Sign Up to Receive Exclusive Email Offers:

quick crochet

  • Cowls, Mods, and the Best Laid Plans

    I crocheted a cowl from Scarves & Cowls!  It was the Anna cowl, to be exact.  It's lovely.

    A few words about Scarves & Cowls.  All of the patterns have names, and each pattern has a cowl version and a scarf version.  And then--then!--there's a chart to help you customize your cowl or scarf to difference widths or lengths.  This is a dream come true for anyone picking out patterns based on their stash. 

    I've wanted to try the Anna cowl for a while.  One, it calls for Lion Brand Amazing and I automatically love anything that calls for Lion Brand Amazing.  It's my favorite.  And two, it's a very simple pattern.

    There are times when I want a project that's incredibly involved and challenging.  And then there are times when I want to work on something that includes phrases like "And then work Row 2 until your project reaches this certain length or until you're happy with it. Whatever."  I may be paraphrasing a bit, but I was in a mood for one of those 'Row 2 forever' patterns and this really hit the spot.  It's a mix of single crochet stitches and half double crochet stitches worked flat and I think the stitches look like little flowers.

    I had two partial skeins of Lion Brand Amazing, so I made a beginning chain from the chart.  I used the Roses and the Aurora colors.  I think the red blended into the pink pretty well!

    Also, the cowl doesn't have to be twisted before seaming, but it's an option for people who want to.  And I always want to, at least with crochet cowls. This was an easy and quick project.  Amazing yarn is Aran weight, and the pattern calls for a J hook.  I made this in one (somewhat late) night last week before my husband was set to take out daughter to visit my mom.  I had intended to make her something earlier in the week, but the day sort of sneaked up on me and there I was--giftless the night before.  So I got started on this that night, and then I took these pictures before I went to work.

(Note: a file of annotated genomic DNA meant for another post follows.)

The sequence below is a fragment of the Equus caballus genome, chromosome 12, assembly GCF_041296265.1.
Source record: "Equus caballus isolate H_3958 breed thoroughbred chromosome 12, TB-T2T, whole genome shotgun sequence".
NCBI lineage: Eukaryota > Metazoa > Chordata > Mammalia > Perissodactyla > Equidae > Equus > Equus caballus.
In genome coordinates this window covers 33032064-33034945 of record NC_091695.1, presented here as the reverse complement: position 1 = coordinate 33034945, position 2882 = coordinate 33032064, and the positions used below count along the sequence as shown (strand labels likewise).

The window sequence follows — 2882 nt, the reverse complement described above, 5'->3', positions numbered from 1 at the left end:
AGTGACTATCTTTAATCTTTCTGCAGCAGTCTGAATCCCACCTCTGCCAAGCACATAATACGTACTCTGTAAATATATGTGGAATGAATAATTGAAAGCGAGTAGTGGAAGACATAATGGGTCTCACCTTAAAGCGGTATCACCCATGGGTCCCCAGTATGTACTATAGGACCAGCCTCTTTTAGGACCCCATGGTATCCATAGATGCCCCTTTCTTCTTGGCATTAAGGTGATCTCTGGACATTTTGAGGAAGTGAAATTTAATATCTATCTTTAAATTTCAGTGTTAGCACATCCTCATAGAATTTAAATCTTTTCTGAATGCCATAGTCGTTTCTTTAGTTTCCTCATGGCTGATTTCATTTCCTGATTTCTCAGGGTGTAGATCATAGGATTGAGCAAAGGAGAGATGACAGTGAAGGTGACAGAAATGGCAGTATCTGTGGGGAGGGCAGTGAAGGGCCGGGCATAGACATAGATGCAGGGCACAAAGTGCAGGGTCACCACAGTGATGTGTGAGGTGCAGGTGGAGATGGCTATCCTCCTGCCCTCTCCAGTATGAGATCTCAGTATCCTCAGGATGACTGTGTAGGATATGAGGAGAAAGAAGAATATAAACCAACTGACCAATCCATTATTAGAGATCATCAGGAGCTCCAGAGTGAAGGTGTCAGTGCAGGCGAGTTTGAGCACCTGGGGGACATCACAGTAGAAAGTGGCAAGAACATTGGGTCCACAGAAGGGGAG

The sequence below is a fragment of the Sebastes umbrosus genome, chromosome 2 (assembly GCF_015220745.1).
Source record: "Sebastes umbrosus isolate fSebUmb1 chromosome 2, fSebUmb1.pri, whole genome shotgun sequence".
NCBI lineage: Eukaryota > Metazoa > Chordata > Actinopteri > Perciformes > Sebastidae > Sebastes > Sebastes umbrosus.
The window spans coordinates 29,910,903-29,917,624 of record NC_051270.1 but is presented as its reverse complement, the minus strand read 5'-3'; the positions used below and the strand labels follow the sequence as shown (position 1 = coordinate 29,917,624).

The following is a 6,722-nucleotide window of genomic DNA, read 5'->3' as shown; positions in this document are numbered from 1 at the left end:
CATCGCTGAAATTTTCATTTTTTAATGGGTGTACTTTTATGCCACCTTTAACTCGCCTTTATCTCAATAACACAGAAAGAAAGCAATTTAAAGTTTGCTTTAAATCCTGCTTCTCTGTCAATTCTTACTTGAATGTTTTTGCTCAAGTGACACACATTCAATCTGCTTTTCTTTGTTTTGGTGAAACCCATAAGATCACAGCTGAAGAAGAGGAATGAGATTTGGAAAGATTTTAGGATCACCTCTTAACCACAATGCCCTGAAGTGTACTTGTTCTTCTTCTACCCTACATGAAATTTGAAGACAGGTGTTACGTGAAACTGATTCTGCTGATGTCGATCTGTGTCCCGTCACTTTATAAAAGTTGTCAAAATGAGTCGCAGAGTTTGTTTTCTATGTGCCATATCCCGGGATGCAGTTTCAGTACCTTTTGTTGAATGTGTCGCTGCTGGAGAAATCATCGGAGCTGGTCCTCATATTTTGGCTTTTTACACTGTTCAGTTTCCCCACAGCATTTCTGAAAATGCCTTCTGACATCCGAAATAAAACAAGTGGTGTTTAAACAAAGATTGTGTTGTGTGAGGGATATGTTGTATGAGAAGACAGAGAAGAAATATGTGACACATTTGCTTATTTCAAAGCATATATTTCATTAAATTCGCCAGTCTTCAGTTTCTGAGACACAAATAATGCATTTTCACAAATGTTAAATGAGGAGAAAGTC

And then my husband didn't take it with him.

    Ahem.

    Ugh.  At least I enjoyed working on this, and I think it turned out beautifully.  I'm looking forward to trying more of the patterns from Scarves & Cowls because they look like fun and I think they'll be wonderful gifts.  

    One more thing: hi Mom!  I hope you like this!  It's very warm, and it's headed your way!

    Eventually.

  • I Crocheted the Shells Beanie and I Want to Wear it for the Entire Winter!

    It is August and I have crocheted a slouchy hat with bulky weight yarn.

    I don't even mind.  The Shells Beanie from Slouchy Beanies and Headwraps is quick and easy and adorable and perfect for my sister's birthday present.  The chunky yarn made this warm and squishy project fly by like a dream.  I loved working the shells up with a big ol' J hook, and this took up just one skein of Wool-Ease Chunky (153 yards).

    And I have to confess: I skipped one row of shells because I was worried about running out of yarn.  This wound up saving the day, and the hat body is still plenty slouchy.  This is, I have decided, just the right amount of slouch.  You know what I mean.  Some hats barely have more room than a skullcap, and some hats look like they belong on elves!  This little hat has enough slouch to it to look casual and roomy, but not so much that it looks sloppy or that the wearer will have to worry about it being pulled of her head because of its own weight.

    Like I mentioned before, crocheting this hat was a little like making a granny square for a head.  And I love that idea far more than I should.  But it's so pretty and I love crocheting shells so much and this is truly a pretty little design.  The holes between between the shells let this bulky hat breathe a bit, but this crocheted fabric is thick enough to keep someone warm.  But stylishly warm!  This hat pattern feels so perfect, I bet its perfection can be proven by science!  Or math because, you know, of row counts and stuff.  I don't know. I was an English major!   But I'm also a crocheting hat-wearer and I  know that this is a great hat.